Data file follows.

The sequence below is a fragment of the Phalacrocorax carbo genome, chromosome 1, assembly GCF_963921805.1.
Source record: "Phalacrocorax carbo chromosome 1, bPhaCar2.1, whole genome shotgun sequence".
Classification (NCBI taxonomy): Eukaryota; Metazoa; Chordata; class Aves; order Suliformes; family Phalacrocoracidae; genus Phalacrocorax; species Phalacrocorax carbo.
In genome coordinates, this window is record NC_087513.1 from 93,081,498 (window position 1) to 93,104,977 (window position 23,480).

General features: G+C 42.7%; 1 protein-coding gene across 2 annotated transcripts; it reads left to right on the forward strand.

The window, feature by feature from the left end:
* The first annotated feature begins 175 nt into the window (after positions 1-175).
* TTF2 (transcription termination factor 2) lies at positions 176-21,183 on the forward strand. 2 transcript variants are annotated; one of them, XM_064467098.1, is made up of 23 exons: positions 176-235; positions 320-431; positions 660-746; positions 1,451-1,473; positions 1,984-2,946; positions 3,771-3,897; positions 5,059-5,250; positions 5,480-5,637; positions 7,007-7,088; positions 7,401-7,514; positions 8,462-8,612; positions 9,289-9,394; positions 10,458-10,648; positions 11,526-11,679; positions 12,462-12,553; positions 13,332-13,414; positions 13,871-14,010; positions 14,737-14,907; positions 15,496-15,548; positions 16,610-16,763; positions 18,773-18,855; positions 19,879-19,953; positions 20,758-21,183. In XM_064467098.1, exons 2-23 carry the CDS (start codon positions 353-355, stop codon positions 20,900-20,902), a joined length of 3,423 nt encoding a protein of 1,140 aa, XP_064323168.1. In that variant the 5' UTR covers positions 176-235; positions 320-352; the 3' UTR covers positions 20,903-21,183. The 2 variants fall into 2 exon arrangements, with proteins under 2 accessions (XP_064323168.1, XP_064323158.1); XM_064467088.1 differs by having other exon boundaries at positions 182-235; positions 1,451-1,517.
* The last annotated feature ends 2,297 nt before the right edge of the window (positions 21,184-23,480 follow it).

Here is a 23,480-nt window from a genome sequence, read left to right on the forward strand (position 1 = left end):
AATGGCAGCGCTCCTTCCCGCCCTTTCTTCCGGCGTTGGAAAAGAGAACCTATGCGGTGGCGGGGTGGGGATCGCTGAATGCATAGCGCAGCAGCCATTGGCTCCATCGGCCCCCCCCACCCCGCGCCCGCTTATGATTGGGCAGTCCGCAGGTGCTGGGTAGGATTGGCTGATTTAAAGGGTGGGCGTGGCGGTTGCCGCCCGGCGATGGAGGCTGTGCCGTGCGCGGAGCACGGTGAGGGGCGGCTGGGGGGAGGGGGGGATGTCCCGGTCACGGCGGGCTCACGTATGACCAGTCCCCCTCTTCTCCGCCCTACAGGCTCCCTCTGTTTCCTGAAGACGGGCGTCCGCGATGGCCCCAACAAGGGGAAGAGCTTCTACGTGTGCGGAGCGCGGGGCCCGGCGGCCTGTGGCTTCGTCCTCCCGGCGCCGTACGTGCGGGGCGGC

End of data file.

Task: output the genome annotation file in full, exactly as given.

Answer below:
The sequence below is a fragment of the Phalacrocorax carbo genome, chromosome 1, assembly GCF_963921805.1.
Source record: "Phalacrocorax carbo chromosome 1, bPhaCar2.1, whole genome shotgun sequence".
Classification (NCBI taxonomy): Eukaryota; Metazoa; Chordata; class Aves; order Suliformes; family Phalacrocoracidae; genus Phalacrocorax; species Phalacrocorax carbo.
In genome coordinates, this window is record NC_087513.1 from 93,081,498 (window position 1) to 93,104,977 (window position 23,480).

General features: G+C 42.7%; 1 protein-coding gene across 2 annotated transcripts; it reads left to right on the forward strand.

The window, feature by feature from the left end:
* The first annotated feature begins 175 nt into the window (after positions 1-175).
* TTF2 (transcription termination factor 2) lies at positions 176-21,183 on the forward strand. 2 transcript variants are annotated; one of them, XM_064467098.1, is made up of 23 exons: positions 176-235; positions 320-431; positions 660-746; positions 1,451-1,473; positions 1,984-2,946; positions 3,771-3,897; positions 5,059-5,250; positions 5,480-5,637; positions 7,007-7,088; positions 7,401-7,514; positions 8,462-8,612; positions 9,289-9,394; positions 10,458-10,648; positions 11,526-11,679; positions 12,462-12,553; positions 13,332-13,414; positions 13,871-14,010; positions 14,737-14,907; positions 15,496-15,548; positions 16,610-16,763; positions 18,773-18,855; positions 19,879-19,953; positions 20,758-21,183. In XM_064467098.1, exons 2-23 carry the CDS (start codon positions 353-355, stop codon positions 20,900-20,902), a joined length of 3,423 nt encoding a protein of 1,140 aa, XP_064323168.1. In that variant the 5' UTR covers positions 176-235; positions 320-352; the 3' UTR covers positions 20,903-21,183. The 2 variants fall into 2 exon arrangements, with proteins under 2 accessions (XP_064323168.1, XP_064323158.1); XM_064467088.1 differs by having other exon boundaries at positions 182-235; positions 1,451-1,517.
* The last annotated feature ends 2,297 nt before the right edge of the window (positions 21,184-23,480 follow it).

Here is a 23,480-nt window from a genome sequence, read left to right on the forward strand (position 1 = left end):
AATGGCAGCGCTCCTTCCCGCCCTTTCTTCCGGCGTTGGAAAAGAGAACCTATGCGGTGGCGGGGTGGGGATCGCTGAATGCATAGCGCAGCAGCCATTGGCTCCATCGGCCCCCCCCACCCCGCGCCCGCTTATGATTGGGCAGTCCGCAGGTGCTGGGTAGGATTGGCTGATTTAAAGGGTGGGCGTGGCGGTTGCCGCCCGGCGATGGAGGCTGTGCCGTGCGCGGAGCACGGTGAGGGGCGGCTGGGGGGAGGGGGGGATGTCCCGGTCACGGCGGGCTCACGTATGACCAGTCCCCCTCTTCTCCGCCCTACAGGCTCCCTCTGTTTCCTGAAGACGGGCGTCCGCGATGGCCCCAACAAGGGGAAGAGCTTCTACGTGTGCGGAGCGCGGGGCCCGGCGGCCTGTGGCTTCGTCCTCCCGGCGCCGTACGTGCGGGGCGGC